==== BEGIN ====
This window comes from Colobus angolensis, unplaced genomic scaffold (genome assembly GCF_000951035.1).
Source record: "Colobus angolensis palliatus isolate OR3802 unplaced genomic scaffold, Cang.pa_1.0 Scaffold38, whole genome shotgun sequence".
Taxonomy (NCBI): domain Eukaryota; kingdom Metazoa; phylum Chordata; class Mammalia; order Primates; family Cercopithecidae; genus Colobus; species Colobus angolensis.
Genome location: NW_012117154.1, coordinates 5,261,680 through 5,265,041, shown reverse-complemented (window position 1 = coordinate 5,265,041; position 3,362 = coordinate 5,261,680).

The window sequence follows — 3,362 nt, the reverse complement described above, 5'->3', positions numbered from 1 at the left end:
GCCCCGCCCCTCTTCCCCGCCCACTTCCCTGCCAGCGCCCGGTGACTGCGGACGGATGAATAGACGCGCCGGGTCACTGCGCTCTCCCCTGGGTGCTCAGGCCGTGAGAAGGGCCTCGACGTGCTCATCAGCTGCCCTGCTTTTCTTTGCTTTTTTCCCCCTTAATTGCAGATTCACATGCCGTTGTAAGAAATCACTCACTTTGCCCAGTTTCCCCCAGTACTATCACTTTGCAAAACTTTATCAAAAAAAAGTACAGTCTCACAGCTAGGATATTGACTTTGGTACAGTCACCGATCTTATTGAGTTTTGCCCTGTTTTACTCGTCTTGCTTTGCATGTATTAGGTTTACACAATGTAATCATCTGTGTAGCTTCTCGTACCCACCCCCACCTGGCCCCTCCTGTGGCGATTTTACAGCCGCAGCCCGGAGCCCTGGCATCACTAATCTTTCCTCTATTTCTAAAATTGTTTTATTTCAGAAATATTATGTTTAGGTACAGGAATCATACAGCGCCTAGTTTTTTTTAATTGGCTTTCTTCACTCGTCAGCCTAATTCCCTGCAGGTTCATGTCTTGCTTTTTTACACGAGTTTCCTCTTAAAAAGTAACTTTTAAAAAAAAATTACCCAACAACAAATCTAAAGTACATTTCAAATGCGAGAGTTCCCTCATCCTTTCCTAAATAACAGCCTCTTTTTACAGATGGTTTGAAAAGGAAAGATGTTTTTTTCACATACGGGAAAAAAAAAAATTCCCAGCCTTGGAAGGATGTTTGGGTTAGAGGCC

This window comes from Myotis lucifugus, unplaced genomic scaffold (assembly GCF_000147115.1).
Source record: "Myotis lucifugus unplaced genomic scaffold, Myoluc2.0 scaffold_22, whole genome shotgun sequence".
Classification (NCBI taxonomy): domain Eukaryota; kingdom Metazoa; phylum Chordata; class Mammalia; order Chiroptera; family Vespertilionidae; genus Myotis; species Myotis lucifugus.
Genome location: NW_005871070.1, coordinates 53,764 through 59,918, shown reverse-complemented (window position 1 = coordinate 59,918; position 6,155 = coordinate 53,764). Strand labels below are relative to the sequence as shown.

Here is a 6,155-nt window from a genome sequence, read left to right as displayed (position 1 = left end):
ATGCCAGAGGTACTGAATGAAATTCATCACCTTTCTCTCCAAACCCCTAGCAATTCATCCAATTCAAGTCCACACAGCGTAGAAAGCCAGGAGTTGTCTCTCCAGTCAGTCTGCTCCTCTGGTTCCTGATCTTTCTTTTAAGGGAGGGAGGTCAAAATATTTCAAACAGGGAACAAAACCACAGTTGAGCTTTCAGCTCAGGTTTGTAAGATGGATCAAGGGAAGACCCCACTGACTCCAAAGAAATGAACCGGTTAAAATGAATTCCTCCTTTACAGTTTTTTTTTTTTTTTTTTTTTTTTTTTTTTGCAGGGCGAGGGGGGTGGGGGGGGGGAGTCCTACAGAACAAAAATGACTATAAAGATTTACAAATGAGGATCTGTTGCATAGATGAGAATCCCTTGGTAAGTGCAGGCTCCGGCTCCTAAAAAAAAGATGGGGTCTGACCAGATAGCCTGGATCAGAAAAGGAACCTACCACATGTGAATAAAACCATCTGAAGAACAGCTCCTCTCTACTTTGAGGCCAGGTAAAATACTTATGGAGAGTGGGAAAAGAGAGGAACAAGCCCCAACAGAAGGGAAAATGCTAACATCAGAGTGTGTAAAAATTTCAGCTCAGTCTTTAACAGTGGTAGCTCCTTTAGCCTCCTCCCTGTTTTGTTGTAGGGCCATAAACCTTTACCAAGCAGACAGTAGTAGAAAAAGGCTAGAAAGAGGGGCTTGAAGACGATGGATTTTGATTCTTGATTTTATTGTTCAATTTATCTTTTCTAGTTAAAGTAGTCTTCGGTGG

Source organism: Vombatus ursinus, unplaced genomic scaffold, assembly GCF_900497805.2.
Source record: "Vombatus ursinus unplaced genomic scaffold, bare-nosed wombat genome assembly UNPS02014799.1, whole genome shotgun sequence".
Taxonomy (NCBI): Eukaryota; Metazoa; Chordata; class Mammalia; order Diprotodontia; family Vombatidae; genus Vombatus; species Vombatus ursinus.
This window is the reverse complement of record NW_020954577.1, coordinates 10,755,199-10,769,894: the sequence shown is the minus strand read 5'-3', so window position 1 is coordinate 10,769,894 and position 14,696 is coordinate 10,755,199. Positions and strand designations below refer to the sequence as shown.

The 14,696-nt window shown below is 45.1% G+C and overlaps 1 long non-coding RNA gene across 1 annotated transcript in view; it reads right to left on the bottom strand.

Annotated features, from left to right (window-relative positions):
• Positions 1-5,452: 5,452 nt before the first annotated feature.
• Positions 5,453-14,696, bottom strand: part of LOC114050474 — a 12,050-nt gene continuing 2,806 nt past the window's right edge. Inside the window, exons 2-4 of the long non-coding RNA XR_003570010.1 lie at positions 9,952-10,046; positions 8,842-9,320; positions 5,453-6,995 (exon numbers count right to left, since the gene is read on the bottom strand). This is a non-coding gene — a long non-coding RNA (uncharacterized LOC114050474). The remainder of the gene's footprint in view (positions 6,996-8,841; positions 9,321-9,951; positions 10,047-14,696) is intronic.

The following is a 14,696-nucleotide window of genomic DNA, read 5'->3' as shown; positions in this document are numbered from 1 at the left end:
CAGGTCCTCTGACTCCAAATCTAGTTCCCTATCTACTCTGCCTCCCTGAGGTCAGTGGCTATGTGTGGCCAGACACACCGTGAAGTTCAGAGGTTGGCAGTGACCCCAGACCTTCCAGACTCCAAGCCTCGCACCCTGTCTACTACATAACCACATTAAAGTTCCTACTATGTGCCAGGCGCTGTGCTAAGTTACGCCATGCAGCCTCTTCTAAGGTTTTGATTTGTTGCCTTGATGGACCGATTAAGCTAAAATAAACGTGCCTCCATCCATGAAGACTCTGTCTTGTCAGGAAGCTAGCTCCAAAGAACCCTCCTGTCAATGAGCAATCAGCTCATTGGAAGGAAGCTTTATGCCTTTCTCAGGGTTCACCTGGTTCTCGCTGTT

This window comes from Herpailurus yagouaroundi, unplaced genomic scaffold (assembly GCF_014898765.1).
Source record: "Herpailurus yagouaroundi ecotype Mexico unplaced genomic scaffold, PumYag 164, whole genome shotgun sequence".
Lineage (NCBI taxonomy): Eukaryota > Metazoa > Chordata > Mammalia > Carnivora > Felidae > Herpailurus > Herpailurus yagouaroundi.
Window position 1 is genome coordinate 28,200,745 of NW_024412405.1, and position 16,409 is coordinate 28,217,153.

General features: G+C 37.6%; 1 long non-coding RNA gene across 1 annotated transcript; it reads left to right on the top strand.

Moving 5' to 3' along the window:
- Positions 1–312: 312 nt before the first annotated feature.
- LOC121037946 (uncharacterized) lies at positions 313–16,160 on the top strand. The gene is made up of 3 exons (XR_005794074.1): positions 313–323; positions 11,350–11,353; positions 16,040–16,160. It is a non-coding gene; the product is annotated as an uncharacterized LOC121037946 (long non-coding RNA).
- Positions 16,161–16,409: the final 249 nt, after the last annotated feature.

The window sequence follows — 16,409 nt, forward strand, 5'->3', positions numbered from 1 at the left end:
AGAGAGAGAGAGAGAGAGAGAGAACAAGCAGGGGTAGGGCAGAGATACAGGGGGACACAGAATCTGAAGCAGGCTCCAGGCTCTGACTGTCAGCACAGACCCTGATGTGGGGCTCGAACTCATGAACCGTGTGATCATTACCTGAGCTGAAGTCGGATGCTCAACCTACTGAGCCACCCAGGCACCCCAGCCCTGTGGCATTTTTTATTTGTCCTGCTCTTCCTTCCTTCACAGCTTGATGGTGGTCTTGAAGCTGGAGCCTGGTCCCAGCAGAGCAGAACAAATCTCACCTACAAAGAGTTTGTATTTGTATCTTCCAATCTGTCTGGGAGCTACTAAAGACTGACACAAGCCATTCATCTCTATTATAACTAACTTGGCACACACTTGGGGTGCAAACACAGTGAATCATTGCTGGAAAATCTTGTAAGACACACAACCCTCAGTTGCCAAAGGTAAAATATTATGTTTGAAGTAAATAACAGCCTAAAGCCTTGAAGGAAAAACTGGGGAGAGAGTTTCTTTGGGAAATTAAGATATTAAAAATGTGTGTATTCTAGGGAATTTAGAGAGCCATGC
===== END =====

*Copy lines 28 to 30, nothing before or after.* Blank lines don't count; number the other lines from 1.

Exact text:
Moving 5' to 3' along the window:
- Positions 1–312: 312 nt before the first annotated feature.
- LOC121037946 (uncharacterized) lies at positions 313–16,160 on the top strand. The gene is made up of 3 exons (XR_005794074.1): positions 313–323; positions 11,350–11,353; positions 16,040–16,160. It is a non-coding gene; the product is annotated as an uncharacterized LOC121037946 (long non-coding RNA).